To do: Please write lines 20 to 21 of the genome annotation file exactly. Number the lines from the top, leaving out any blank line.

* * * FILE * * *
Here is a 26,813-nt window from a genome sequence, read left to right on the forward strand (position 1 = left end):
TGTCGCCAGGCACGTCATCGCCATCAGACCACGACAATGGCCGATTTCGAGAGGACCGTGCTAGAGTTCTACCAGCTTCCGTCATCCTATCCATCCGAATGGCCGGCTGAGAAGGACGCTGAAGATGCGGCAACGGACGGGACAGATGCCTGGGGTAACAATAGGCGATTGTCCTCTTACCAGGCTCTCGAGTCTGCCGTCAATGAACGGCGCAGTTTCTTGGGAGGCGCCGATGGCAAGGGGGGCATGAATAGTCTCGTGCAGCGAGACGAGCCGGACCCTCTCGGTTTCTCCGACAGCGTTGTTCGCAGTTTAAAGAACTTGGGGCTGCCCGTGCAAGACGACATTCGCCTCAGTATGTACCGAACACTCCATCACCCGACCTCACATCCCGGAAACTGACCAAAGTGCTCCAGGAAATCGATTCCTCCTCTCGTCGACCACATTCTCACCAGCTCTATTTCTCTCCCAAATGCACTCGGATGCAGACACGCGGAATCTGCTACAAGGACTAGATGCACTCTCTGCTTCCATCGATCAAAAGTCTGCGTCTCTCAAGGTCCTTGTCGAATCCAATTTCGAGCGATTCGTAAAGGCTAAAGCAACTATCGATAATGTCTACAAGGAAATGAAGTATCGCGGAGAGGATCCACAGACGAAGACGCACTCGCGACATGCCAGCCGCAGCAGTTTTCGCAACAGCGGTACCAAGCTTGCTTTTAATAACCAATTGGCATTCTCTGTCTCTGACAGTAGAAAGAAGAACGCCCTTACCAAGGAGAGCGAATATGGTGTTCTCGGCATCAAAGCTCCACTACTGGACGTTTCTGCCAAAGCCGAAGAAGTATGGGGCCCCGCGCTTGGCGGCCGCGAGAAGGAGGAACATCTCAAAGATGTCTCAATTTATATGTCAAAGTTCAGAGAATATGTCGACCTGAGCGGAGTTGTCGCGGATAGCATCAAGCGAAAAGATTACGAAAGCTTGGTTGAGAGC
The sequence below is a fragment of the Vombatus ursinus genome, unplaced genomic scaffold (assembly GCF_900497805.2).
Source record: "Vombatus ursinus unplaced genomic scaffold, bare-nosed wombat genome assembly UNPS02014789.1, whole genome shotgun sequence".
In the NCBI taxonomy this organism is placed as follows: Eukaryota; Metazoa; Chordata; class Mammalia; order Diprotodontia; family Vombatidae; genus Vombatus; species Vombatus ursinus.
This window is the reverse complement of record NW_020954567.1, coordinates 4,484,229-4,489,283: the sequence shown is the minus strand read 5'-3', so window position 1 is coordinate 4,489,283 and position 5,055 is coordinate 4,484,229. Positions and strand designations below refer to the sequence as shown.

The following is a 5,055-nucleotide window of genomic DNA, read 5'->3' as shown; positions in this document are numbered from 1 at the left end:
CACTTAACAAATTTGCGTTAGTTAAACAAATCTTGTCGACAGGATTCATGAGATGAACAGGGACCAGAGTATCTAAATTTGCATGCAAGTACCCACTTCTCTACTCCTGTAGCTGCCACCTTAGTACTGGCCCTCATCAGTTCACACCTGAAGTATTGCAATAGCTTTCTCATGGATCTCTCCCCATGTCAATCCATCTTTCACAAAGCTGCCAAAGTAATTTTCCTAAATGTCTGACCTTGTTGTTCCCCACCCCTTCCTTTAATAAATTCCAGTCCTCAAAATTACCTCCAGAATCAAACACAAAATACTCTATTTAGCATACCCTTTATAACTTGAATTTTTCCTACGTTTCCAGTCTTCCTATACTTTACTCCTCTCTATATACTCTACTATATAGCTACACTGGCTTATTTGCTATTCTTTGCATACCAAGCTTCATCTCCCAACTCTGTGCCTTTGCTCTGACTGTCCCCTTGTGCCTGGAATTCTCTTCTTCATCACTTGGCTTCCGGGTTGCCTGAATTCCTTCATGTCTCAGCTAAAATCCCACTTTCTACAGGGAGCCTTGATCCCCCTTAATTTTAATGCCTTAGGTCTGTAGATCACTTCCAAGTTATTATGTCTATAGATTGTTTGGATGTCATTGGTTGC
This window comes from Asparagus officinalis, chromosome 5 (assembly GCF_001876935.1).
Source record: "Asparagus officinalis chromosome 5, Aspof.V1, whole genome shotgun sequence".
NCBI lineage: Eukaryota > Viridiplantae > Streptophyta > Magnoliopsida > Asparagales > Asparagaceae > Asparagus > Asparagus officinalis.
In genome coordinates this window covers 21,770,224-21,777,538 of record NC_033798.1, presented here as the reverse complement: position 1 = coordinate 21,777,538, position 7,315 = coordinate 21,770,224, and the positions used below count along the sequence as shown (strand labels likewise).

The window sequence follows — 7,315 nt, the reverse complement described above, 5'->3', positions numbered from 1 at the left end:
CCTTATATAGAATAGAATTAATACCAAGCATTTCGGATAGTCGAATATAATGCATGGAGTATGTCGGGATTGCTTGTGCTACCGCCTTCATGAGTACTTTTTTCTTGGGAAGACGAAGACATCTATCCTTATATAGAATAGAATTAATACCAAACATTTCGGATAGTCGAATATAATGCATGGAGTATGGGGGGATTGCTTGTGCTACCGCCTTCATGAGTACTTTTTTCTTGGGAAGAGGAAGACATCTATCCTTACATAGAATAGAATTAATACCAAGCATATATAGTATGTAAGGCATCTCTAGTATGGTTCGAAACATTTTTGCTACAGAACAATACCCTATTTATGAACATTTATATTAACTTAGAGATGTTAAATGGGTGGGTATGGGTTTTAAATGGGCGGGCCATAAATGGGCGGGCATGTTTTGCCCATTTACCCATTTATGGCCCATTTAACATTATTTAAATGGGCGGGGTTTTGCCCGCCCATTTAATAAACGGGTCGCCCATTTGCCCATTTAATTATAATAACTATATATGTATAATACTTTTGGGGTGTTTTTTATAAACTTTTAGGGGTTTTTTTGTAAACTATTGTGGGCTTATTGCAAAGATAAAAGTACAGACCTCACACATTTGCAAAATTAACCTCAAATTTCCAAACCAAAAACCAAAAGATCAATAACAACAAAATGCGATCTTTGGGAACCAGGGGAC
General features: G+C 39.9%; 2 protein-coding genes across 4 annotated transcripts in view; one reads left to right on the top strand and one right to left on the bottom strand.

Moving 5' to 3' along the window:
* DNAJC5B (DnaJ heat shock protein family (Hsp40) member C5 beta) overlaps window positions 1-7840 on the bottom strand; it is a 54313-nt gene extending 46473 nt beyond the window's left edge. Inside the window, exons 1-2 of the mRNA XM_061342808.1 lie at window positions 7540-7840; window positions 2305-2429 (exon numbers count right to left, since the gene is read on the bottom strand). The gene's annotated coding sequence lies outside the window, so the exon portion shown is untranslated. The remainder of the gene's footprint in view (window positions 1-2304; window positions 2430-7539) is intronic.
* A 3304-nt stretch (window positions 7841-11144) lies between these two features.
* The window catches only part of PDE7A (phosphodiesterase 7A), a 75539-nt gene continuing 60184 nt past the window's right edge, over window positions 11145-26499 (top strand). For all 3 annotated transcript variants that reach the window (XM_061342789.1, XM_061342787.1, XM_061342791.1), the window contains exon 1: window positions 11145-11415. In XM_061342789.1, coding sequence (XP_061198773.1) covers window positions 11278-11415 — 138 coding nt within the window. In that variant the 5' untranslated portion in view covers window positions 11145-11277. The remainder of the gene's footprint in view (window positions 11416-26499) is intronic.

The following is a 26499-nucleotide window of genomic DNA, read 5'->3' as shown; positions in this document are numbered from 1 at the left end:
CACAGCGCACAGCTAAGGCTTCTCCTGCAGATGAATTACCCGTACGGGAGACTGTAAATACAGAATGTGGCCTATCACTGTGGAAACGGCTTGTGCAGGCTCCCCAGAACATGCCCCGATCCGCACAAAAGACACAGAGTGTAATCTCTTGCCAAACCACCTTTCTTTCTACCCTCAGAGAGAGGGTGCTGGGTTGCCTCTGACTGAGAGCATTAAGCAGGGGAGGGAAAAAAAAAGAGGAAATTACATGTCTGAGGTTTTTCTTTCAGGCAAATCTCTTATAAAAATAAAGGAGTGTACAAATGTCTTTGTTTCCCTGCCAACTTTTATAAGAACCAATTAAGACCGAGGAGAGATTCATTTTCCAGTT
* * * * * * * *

The following is a 26499-nucleotide window of genomic DNA, read 5'->3' as shown; positions in this document are numbered from 1 at the left end:
CACAGCGCACAGCTAAGGCTTCTCCTGCAGATGAATTACCCGTACGGGAGACTGTAAATACAGAATGTGGCCTATCACTGTGGAAACGGCTTGTGCAGGCTCCCCAGAACATGCCCCGATCCGCACAAAAGACACAGAGTGTAATCTCTTGCCAAACCACCTTTCTTTCTACCCTCAGAGAGAGGGTGCTGGGTTGCCTCTGACTGAGAGCATTAAGCAGGGGAGGGAAAAAAAAAGAGGAAATTACATGTCTGAGGTTTTTCTTTCAGGCAAATCTCTTATAAAAATAAAGGAGTGTACAAATGTCTTTGTTTCCCTGCCAACTTTTATAAGAACCAATTAAGACCGAGGAGAGATTCATTTTCCAGTT